Most everyone agrees that this has been an unusual and difficult year. For those of us who are active church members, the shut-downs and social distancing have been especially hard to take. We miss the fellowship of corporate worship, being active in local ministries, and perhaps especially the small group gatherings. In times of testing, we need one another to keep our faith strong.
If you have been suffering because you can’t meet with your regular Bible study group, I would like to invite you to drop in on the weekly study hosted by my fictional creation, octogenarian Matilda Thistlethwaite.
Step into her parlor, plop yourself down on an overstuffed chair, and see if you recognize any of these women as they study God’s word together.
Welcome to Mrs. Thistlethwaite’s cozy cottage. This evening Tillie is hosting a home Bible study for a group of ladies from her church. You can curl up on the cushioned window seat beside Edgar, Tillie’s pet tortoise, and listen in:
“Keep silent! Cover your head! Don’t tell men what to do! That Paul was such a male chauvinist!” Jesslyn Anderson said. “That’s the sort of garbage that gives Christianity a bad name.”
Jesslyn, a single social worker in her late twenties, was a newcomer to the women’s Bible study and a new Christian.
Tillie just smiled, giving the other women an opportunity to offer their own opinions, before addressing Jesslyn’s comments.
When Tillie invited the young woman to join this group, she’d hoped Jesslyn’s outspoken nature would add some spice to the discussions and she wasn’t disappointed.
Carol Boles, married to the pastor of Tillie’s church, put her coffee cup on the table, pulled the hem of her skirt over her knees, and prepared to defend the Apostle.
“The words of Scripture are not garbage. As it says in Second Timothy 3:16, everything in the Scriptures is useful for teaching and showing us how to live. Saint Paul was inspired by God, so we must do as he says,” Carol said.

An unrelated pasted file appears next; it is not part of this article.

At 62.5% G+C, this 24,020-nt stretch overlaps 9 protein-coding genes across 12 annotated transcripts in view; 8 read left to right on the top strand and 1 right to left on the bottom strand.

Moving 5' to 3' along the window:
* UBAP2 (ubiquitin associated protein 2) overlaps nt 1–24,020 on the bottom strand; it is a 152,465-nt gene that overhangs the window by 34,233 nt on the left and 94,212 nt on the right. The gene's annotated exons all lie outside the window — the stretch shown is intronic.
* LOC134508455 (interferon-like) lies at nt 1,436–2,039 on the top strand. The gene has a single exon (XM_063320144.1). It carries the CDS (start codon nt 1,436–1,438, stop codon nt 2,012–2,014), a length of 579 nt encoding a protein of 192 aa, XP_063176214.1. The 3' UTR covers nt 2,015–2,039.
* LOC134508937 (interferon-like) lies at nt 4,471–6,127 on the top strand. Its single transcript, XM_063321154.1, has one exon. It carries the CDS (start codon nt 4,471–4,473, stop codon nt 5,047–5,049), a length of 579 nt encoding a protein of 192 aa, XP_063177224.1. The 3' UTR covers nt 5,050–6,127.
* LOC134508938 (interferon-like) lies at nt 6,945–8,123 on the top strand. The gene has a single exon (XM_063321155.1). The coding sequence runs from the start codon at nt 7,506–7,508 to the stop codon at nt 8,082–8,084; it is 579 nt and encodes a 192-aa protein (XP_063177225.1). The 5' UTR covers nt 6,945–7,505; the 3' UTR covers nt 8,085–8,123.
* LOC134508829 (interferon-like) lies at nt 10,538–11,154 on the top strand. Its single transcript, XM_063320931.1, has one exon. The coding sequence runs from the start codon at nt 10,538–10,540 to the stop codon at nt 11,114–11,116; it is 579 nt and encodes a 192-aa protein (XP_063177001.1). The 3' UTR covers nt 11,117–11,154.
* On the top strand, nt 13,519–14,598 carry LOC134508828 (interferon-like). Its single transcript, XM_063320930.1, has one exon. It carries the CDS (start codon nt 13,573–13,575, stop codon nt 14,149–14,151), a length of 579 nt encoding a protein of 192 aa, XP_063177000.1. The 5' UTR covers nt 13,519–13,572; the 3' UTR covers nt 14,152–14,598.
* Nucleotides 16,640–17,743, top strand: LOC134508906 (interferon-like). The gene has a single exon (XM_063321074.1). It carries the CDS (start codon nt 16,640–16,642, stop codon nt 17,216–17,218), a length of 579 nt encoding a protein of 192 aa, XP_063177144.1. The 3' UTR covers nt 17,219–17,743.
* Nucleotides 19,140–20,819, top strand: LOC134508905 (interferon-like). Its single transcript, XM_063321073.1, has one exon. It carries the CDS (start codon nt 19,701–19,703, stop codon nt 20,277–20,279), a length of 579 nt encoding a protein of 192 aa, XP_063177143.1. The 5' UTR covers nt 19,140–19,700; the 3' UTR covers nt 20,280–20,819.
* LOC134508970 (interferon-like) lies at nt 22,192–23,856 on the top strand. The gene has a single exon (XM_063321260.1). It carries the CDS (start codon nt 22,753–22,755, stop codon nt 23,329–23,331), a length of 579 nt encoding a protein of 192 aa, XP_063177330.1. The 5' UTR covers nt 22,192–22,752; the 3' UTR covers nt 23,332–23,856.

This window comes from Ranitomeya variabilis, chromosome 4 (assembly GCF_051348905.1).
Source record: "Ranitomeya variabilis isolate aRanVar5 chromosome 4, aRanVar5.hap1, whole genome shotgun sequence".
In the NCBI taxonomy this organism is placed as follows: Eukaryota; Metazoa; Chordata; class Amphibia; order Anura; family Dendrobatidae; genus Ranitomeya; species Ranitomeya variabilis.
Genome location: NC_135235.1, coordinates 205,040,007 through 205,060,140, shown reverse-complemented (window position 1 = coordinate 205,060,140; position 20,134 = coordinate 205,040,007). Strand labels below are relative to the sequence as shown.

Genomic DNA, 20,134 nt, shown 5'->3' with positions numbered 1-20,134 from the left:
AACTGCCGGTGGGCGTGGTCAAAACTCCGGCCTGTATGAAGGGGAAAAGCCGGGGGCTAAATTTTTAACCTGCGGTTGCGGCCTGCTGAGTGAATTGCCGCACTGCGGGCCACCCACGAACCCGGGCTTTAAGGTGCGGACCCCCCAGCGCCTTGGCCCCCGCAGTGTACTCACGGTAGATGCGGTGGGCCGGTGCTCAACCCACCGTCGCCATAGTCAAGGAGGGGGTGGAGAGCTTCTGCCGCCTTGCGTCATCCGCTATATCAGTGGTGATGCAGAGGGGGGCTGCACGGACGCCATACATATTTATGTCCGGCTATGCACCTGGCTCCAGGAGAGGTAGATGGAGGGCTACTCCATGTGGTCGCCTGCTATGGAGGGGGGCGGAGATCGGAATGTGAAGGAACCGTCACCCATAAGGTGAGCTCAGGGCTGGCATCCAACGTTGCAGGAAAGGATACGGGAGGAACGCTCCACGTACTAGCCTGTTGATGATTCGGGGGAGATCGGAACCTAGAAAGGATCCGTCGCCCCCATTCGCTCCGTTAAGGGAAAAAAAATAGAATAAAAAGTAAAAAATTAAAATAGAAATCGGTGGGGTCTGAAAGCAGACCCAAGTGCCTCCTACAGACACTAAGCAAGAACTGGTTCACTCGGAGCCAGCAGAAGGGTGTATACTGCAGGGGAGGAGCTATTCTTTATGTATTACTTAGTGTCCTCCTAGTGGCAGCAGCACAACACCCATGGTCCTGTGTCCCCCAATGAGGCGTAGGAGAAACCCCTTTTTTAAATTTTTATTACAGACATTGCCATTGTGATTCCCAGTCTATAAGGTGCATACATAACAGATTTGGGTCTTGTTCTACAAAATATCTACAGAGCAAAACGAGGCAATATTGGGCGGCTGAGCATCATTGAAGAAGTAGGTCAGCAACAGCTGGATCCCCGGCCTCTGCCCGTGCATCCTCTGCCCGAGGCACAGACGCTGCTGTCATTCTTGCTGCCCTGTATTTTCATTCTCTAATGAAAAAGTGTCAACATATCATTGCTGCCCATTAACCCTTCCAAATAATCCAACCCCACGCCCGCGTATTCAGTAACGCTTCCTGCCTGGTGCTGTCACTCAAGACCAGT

“Well, I’m not wearing a hat, a scarf… or a burqa to church!” Jesslyn insisted. “These verses sound more Muslim than Christian.”
Edith Boles, Carol’s ninety-seven-year-old mother-in-law, who had been dozing in a cozy chair with Tillie’s cat, Agatha, on her lap, jerked awake. “Moslems? Where?”
“It’s alright, Mother Boles,” Carol soothed, leaning over and patting her arm.
“And another thing,” Jesslyn said, turning pages in her Bible. “Here in First Corinthians he says, ‘If there is something they want to know, women can ask their husbands when they get home. It is disgraceful for women to speak in church.’ What’s that, if not misogyny?”
Tillie got up to pass the basket of cranberry scones around. Standing in the middle of the room, she gently took control of the conversation.
“Many theologians agree that the instructions for the churches in Ephesus and Corinth reflect guidance specific to the culture of the early church. When studying the Bible, it is important to remember context, including who is being addressed, the circumstances, and most importantly, the spiritual meaning.